The most successful work in Cantocore: Free on Board not only investigates the nuanced layers of trade and culture between Guangzhou and San Francisco, but also incorporates translation/mis-translation, authenticity/reproduction, and the copy-of-a-copy-of-a-translation spirit.
Cantocore: Import/Export (2008) was originally curated for Ping Pong Space, a large warehouse space in Guangzhou, China. Curators Justin Hoover, Fang Lu, and Jon Phillips invited six San Francisco-based artists and six Guangzhou-based artists to participate. This second, more intimate edition at Mission 17 includes a few scaled down pieces, or in some cases, omits original work by the artists' choice or by size constraint.
The exhibition opens with Huang Xiaopeng's What Does "Globalization" Means To You? a wall text piece that stretches the entire hallway. A billboard contained indoors, the piece is too big to digest while remaining still. The viewer must walk back and forth, tracing the text with his body instead of his eye. The result of translating "globalism" from English to Chinese to English is "thanks to the expansion of the empire economic and culture exchanges become possible to the maximum extent and previously isolated civilizations become linked". A very appropriate opening for Cantocore.
Misako Inaoka's Zen Garden (2009) incorporates many layers of context. Inaoka, born in Kyoto and based in San Francisco, constructed the piece in Guangzhou where, according to the press release, "she discovered a market selling fabricated rocks, grass, and fruit". Two of the rocks are equipped with wheels and corresponding remote controls allowing visitors to create their own design using a traditionally inanimate object as a vehicle for their inspiration. Inaoka comments not only on the commercialization of the Zen in the US (think mini Zen garden for an office desk) but possibly China's commercial Zen. The remote-control cars beneath the fabricated rocks are most certainly made in China. A subtle, but poignant detail of Zen Garden hangs precariously with a charger plugged into two adaptors and subsequently into a transformer.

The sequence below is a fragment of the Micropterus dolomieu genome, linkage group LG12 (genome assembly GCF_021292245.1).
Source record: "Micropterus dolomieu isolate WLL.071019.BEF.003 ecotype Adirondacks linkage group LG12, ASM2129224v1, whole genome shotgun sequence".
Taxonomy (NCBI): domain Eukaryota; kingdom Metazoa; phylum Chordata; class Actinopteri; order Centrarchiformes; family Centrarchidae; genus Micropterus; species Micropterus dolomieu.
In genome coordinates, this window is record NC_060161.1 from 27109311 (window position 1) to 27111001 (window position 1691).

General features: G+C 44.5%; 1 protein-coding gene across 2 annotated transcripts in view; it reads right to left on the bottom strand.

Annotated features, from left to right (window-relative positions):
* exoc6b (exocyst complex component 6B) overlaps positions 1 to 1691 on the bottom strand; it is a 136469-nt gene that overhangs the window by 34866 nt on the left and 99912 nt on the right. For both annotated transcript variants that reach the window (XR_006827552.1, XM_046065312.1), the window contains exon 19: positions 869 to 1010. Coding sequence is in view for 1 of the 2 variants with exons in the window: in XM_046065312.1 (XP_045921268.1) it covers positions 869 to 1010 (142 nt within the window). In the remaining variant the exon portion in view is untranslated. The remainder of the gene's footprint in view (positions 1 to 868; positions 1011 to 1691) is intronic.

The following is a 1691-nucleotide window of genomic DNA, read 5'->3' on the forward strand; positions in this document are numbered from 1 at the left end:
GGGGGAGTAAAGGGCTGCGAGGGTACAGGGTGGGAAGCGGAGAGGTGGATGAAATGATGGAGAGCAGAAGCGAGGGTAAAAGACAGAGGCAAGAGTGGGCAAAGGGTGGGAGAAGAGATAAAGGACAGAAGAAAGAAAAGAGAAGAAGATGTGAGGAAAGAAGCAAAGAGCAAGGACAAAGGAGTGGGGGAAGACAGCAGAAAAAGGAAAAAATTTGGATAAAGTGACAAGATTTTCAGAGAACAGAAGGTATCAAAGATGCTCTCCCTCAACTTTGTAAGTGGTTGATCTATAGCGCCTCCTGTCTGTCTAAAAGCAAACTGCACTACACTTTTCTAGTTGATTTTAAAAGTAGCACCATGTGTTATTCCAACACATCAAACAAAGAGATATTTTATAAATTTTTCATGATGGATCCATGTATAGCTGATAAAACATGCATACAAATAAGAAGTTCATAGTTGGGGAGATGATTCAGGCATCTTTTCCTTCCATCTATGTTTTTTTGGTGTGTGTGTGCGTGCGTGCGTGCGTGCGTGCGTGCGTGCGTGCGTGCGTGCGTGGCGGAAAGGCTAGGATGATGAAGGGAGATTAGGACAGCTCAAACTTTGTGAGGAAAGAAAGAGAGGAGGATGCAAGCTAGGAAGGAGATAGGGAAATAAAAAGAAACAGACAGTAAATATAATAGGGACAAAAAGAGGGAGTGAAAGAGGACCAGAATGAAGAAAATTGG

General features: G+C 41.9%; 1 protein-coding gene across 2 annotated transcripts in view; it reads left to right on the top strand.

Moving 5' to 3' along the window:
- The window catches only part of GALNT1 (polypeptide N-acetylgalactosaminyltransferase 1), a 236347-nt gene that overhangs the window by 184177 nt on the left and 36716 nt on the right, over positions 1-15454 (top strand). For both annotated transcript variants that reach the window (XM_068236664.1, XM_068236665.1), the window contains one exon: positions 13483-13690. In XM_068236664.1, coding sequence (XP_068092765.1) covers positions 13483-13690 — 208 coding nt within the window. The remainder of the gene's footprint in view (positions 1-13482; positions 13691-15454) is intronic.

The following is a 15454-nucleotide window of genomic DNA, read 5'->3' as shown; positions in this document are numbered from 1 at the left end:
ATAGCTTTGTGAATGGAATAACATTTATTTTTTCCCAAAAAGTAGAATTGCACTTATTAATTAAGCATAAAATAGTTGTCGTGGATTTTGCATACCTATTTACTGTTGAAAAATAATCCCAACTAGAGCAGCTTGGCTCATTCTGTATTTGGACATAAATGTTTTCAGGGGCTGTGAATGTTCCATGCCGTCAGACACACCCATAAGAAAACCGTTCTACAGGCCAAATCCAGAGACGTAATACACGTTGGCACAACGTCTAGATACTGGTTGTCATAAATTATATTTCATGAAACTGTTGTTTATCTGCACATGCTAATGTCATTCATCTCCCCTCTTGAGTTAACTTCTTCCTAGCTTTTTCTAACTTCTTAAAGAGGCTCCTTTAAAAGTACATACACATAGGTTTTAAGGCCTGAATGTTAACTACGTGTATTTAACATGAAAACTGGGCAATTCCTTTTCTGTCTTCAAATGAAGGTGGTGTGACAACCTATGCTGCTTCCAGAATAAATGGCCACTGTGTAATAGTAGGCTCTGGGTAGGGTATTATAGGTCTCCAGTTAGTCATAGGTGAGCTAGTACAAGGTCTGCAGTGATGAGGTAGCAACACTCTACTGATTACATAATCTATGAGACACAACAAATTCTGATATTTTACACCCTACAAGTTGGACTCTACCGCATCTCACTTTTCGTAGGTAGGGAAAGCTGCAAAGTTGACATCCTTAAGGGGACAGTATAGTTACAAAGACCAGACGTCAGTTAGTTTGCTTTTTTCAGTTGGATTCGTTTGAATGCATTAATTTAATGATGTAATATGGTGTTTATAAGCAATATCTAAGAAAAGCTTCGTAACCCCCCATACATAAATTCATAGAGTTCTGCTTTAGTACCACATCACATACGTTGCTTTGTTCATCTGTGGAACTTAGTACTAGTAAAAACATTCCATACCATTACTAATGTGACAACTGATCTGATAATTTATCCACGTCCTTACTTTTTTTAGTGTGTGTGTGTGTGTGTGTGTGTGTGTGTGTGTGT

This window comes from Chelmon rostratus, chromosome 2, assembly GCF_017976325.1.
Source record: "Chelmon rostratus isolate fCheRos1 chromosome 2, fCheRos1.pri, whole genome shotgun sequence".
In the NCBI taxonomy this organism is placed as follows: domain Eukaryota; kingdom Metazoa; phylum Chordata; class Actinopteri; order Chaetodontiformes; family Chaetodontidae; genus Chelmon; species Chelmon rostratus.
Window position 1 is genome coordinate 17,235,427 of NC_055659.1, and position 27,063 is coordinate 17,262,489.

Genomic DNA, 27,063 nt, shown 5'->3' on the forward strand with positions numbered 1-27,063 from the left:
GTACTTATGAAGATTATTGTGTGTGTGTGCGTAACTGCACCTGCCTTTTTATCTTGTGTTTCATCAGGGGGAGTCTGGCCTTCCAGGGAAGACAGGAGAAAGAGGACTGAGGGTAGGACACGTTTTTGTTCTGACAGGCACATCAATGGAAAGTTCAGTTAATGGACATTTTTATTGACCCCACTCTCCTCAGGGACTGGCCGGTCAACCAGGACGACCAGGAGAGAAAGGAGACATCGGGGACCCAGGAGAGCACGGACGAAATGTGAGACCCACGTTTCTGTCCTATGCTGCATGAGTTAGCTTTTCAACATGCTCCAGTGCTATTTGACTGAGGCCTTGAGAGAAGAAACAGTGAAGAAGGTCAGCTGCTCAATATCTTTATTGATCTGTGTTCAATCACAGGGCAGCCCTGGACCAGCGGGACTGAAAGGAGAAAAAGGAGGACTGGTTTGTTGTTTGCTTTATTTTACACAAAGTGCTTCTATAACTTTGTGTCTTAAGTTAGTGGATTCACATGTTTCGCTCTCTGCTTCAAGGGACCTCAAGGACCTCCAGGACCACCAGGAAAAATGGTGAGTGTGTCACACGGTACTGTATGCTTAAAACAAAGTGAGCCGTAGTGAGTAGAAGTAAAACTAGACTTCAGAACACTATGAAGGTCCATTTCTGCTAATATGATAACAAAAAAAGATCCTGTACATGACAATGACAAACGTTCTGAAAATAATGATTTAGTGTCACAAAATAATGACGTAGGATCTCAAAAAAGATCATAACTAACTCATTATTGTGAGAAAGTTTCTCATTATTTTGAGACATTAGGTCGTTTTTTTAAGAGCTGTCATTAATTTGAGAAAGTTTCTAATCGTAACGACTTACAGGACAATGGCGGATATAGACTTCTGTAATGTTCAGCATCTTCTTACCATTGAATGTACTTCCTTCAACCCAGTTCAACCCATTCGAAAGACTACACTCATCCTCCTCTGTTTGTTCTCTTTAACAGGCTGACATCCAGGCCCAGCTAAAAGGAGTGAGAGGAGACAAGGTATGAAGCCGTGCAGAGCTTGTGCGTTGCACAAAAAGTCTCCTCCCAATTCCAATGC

In his single channel video One Day (2007), Zhou Tao documents his life in a Chinese mall. The artist transposes his daily, private activities into the public life of the mall, where he shaves, watches TV, and sleeps. A comment on the commodification of culture, but also the transposition and eerie familiarity to a US mall holds up an interesting mirror to both Chinese and American consumers. Many artists, from Marina Ambrovic to Joseph Beuys, have explored living in gallery spaces, or invite the public to have a moment of 'living' in a gallery like Rirkrit Tiravanija cooking for gallery visitors. Tao's living in a public space, however, harps not only on a collective fascination, but also a collective reality shared throughout the world.
Other work includes Jon Phillips' installation of an LED screen on scaffolding streaming facts about China from both the English and Chinese Wikipedia pages. Kathrine Worel photographs Americans in Buddhist poses trapped in everyday locations: the most arresting depicts a tank-top, baseball cap clad man laying horizontally across a couch complete with empty beer cans on the floor. Fang Lu contributes a three channel video piece in which he has hired performers to reenact news stories culled from recent Chinese press. David Johnson presents a California-shaped crate complete with packing peanuts, literally referencing the exportation of culture.
Through both the layering of cultural exchange in the work, and the actual practice of shipping work from Guangzhou to San Francisco, Cantocore explores the subtleties in an interesting moment in the history of globalization. Will the world continue growing smaller and cultures more alike? Or will the world regress to more sequestered, local version of itself because of the contracting economic markets?
Also on view at Mission 17: imPOSSIBLE!: 8 Chinese Artists Engage Absurdity, a collaborative exhibition with The San Francisco Arts Commission Gallery.
(Images courtesy of the Artists and Cantocore)